Offal News

Properly cooked liver – a flash in the pan – is one of life’s joys, writes Alastair Gilmour

Liver has been getting something of a bad press lately. It’s been revealed recently that David Cameron once attended a post-shoot dinner in Scotland where guests were served raw stag’s liver, but he hid it under a pile of salad to avoid eating it.

Bruce Anderson, political commentator and a friend of the Prime Minister, wrote in the Spectator magazine that Cameron was “among the wetties” at the meal who were put off by the sight of the blood-seeping offal on their plates. The meal, which took place in the 1990s, had featured “a fresh liver from a young stag, cooked rare so that it seeps with blood – saignant, not bleu”.

The dish had “a fluffy quality, reminiscent of foie gras – that livery taste to the point of sweetness”, wrote Anderson. “There were some wetties who were put off by the sight. Among their number, I regret to say, was the present Prime Minister.”

The secret to cooking liver is to do it quickly – and many chefs would agree, the quicker, the pinker, the better.

Not so, said Westminster council after two diners at Brasserie Blanc in Covent Garden, part of a chain of which the renowned TV chef Raymond Blanc is a director, fell ill with food poisoning.

Now liver is off the menu at all branches of Brasserie Blanc across the UK following an environmental health order against the recently-opened London restaurant and the subsequent £3,103 fine. A spokeswoman for the chef said: “Brasserie Bar Co will no longer serve liver in any of its restaurants. In order to serve liver and comply with Westminster council, it would need to be over-cooked to such an extent that our customers just won’t eat it.”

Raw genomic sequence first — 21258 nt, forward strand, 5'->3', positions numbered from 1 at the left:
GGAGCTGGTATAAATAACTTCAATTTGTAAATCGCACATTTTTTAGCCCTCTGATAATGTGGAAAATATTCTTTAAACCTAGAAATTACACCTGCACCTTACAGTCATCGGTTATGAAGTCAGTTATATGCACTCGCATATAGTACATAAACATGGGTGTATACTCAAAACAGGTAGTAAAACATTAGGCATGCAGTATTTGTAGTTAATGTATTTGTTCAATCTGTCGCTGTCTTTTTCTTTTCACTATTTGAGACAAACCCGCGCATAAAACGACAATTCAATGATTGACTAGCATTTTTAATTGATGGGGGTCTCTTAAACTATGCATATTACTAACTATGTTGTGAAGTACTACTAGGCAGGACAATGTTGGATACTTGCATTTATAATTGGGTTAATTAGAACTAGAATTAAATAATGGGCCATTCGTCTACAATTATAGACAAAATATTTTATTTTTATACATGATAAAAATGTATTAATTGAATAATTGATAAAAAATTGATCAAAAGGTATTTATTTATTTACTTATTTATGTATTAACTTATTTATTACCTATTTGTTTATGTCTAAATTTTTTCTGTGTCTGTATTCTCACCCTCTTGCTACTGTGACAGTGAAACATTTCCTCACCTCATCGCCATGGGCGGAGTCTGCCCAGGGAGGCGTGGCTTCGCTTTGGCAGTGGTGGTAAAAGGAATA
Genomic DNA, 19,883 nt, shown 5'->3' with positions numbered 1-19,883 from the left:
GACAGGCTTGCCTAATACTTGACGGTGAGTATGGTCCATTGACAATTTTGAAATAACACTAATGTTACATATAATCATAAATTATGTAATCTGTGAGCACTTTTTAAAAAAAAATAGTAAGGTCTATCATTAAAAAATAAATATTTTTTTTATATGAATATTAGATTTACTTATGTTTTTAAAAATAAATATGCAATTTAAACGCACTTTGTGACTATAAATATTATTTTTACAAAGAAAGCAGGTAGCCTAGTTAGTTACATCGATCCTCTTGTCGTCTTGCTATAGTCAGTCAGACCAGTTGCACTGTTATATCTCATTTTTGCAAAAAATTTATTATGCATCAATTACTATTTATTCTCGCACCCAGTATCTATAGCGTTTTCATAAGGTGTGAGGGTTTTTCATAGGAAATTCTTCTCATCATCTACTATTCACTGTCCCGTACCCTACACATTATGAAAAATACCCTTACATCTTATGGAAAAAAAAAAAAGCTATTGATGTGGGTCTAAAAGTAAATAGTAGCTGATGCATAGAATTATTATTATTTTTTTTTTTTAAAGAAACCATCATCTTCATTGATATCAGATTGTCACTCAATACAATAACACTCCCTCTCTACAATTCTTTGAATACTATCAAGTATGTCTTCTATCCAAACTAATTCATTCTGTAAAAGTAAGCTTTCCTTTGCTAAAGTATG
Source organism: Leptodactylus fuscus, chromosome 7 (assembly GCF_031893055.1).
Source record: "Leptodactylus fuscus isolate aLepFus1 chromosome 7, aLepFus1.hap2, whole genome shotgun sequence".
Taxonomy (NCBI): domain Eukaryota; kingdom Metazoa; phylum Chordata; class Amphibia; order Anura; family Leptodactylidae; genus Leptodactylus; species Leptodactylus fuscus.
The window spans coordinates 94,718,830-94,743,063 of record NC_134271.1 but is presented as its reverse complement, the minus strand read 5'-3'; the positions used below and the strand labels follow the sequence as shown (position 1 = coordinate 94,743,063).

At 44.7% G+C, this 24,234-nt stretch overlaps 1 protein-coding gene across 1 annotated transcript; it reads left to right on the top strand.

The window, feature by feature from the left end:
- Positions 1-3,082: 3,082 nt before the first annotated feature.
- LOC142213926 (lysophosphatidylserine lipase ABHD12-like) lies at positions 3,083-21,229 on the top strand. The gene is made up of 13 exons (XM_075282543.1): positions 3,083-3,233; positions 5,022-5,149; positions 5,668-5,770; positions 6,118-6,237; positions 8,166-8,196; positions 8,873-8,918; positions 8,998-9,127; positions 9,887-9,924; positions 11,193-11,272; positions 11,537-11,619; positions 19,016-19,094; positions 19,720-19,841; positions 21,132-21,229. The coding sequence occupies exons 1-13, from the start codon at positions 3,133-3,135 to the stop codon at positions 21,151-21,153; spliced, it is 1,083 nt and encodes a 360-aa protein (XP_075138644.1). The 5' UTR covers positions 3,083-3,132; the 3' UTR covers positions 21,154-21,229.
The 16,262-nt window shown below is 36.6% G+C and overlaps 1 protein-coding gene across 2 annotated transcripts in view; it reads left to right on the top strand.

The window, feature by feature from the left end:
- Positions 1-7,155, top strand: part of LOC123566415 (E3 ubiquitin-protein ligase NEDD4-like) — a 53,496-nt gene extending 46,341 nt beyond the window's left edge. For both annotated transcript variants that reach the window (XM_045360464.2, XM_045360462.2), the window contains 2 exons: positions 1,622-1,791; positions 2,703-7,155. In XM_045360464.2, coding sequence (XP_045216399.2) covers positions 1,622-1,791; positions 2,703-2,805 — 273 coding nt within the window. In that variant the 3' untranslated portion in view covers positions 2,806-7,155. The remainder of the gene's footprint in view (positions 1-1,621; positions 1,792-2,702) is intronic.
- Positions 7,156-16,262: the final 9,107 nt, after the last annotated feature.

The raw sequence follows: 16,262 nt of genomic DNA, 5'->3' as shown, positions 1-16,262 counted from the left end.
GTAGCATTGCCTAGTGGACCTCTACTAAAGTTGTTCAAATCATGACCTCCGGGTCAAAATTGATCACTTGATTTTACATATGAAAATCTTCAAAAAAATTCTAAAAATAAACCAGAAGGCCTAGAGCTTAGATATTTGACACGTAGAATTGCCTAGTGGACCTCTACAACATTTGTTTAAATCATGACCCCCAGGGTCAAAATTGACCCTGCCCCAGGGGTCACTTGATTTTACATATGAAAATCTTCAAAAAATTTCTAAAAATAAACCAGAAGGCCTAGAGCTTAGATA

Raymond Blanc, owner of the double Michelin-starred Le Manoir Aux Quat’Saisons, advises in his Kitchen Secrets recipe for lamb’s liver persillade that the meat should be thinly sliced and cooked for 30 seconds on each side for medium rare, or one minute each side for medium.

“A short cooking time is essential,” he writes, which concurs with the method Hartlepool-based chef Krimo Bouabda  recommends.

“Place the liver in the freezer for 15 minutes,” he writes on his website at, adding that it makes slicing thinly easier. He goes on: “Cut horizontally into thin slices. Heat two tablespoons of oil, sprinkle a little seasoned flour on the liver and shallow fry for about 20 seconds on each side.”

Some of us recall school-dinner days of thick, overdone liver, tough enough to put us off for life. But is there anything nicer than lightly-cooked liver and slightly caramelised onions? Let’s hope its travails are merely a flash in the pan.

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